Feargus O'Sullivan is a contributing writer to CityLab, covering Europe. His writing focuses on housing, gentrification and social change, infrastructure, urban policy, and national cultures. He has previously contributed to The Guardian, The Times, The Financial Times, and Next City, among other publications.
The experimental plan is the first of its kind in the world.
Sending the police in to banish centurions from outside the Coliseum last month clearly wasn’t enough for the city of Rome. Now Italy’s capital has introduced a new force to patrol its most famous ancient monument: police officers brought in from China.
In the first ever arrangement of this kind with a European state (despite some initial discussions two years ago about creating a similar scheme in Paris), the People’s Republic of China has sent four law enforcement officers to patrol major tourist areas in Italy’s two largest cities, Rome and Milan, for an experimental two-week trial.
The sight of Chinese police uniforms on their streets might prove a little confusing to local Italians, but their safety is not really these officers’ concern. They’ve been deployed to help Chinese tourists, of which Italy receives over three million annually.
Visitors from China may indeed need a little helping out. Italy’s reputation as a destination for wealthy Chinese who come to spend big at Prada and Dolce & Gabbana can make them targets for pickpockets, and even hold-ups. The primary purpose of the police exchange, however, seems to be creating positive publicity. Sending out the message to potential Chinese visitors that they will have someone from home looking out for them can’t do Italy any harm from an economic standpoint, and comes just as the country is streamlining its tourist visa application process.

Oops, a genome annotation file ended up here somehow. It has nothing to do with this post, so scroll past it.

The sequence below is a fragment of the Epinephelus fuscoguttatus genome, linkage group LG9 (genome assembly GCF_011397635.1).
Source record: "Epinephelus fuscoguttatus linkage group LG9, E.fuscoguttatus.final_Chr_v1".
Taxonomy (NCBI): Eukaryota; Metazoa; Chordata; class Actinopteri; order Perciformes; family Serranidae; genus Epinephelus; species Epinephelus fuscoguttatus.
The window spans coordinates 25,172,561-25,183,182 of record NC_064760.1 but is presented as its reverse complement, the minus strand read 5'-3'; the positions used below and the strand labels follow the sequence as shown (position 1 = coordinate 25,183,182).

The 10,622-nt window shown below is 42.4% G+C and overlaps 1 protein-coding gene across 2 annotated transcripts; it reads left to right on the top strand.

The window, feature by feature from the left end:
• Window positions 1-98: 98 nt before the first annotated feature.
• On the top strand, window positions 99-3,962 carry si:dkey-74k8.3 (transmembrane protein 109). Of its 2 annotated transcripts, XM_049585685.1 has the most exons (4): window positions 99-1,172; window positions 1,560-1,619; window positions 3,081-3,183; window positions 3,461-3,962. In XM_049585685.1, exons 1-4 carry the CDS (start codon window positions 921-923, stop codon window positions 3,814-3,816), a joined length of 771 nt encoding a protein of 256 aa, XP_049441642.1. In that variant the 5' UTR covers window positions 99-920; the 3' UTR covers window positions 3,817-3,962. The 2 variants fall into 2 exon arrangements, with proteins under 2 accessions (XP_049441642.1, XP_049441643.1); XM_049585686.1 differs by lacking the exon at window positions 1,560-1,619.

The idea of police patrols that ostensibly lie under the jurisdiction of a foreign state—and one with a poor human rights record to boot—may worry some, but a tiny clutch of officers keeping an eye out for bag thieves hardly seems like the thin end of a dangerous wedge, even if it turns out to be the beginning of a wider cooperation (the two countries are also exploring working together more closely on issues such as counterfeit designer bags, and more broadly in the fight against terrorism and organized crime). In the meantime, any fears that Chinese police far from home might be too busy dealing with their own culture shock to help out their countrypeople appears to be unnecessary: early reports suggest candidates have been carefully chosen. “For me, this is a bit like coming home,” one of the Chinese officers told Corriere della Sera. “Me and a colleague [here] have both spoken Italian since we were kids—I went to middle school in Modena.”